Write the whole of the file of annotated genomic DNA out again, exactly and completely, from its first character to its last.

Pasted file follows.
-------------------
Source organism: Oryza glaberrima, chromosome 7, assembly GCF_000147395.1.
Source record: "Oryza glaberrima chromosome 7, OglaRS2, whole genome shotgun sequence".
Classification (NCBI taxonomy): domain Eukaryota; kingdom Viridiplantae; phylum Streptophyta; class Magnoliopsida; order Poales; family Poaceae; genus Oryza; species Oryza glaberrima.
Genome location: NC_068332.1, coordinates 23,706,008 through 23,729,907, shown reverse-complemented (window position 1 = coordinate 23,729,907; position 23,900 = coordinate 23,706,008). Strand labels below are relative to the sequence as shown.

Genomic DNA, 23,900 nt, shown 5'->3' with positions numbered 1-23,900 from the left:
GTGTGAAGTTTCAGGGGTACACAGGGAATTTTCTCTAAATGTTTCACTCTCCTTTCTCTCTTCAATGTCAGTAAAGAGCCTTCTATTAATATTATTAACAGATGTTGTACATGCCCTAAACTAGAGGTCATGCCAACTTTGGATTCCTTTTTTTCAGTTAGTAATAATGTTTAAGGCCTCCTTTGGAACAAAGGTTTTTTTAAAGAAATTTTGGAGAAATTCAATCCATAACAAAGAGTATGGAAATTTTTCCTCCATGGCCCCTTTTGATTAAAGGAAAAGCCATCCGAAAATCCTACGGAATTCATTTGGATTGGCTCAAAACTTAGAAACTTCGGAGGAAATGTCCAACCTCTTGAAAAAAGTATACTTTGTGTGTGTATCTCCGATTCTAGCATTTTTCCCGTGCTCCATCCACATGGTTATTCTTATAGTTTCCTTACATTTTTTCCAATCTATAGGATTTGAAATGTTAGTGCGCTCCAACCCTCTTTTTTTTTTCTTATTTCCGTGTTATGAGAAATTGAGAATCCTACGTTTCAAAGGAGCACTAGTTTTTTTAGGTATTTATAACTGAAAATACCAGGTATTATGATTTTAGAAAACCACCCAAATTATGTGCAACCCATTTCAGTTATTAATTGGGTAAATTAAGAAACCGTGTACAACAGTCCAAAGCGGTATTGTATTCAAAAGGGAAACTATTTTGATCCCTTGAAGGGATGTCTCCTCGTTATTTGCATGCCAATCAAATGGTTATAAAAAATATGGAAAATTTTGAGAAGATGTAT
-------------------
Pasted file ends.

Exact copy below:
Source organism: Oryza glaberrima, chromosome 7, assembly GCF_000147395.1.
Source record: "Oryza glaberrima chromosome 7, OglaRS2, whole genome shotgun sequence".
Classification (NCBI taxonomy): domain Eukaryota; kingdom Viridiplantae; phylum Streptophyta; class Magnoliopsida; order Poales; family Poaceae; genus Oryza; species Oryza glaberrima.
Genome location: NC_068332.1, coordinates 23,706,008 through 23,729,907, shown reverse-complemented (window position 1 = coordinate 23,729,907; position 23,900 = coordinate 23,706,008). Strand labels below are relative to the sequence as shown.

Genomic DNA, 23,900 nt, shown 5'->3' with positions numbered 1-23,900 from the left:
GTGTGAAGTTTCAGGGGTACACAGGGAATTTTCTCTAAATGTTTCACTCTCCTTTCTCTCTTCAATGTCAGTAAAGAGCCTTCTATTAATATTATTAACAGATGTTGTACATGCCCTAAACTAGAGGTCATGCCAACTTTGGATTCCTTTTTTTCAGTTAGTAATAATGTTTAAGGCCTCCTTTGGAACAAAGGTTTTTTTAAAGAAATTTTGGAGAAATTCAATCCATAACAAAGAGTATGGAAATTTTTCCTCCATGGCCCCTTTTGATTAAAGGAAAAGCCATCCGAAAATCCTACGGAATTCATTTGGATTGGCTCAAAACTTAGAAACTTCGGAGGAAATGTCCAACCTCTTGAAAAAAGTATACTTTGTGTGTGTATCTCCGATTCTAGCATTTTTCCCGTGCTCCATCCACATGGTTATTCTTATAGTTTCCTTACATTTTTTCCAATCTATAGGATTTGAAATGTTAGTGCGCTCCAACCCTCTTTTTTTTTTCTTATTTCCGTGTTATGAGAAATTGAGAATCCTACGTTTCAAAGGAGCACTAGTTTTTTTAGGTATTTATAACTGAAAATACCAGGTATTATGATTTTAGAAAACCACCCAAATTATGTGCAACCCATTTCAGTTATTAATTGGGTAAATTAAGAAACCGTGTACAACAGTCCAAAGCGGTATTGTATTCAAAAGGGAAACTATTTTGATCCCTTGAAGGGATGTCTCCTCGTTATTTGCATGCCAATCAAATGGTTATAAAAAATATGGAAAATTTTGAGAAGATGTAT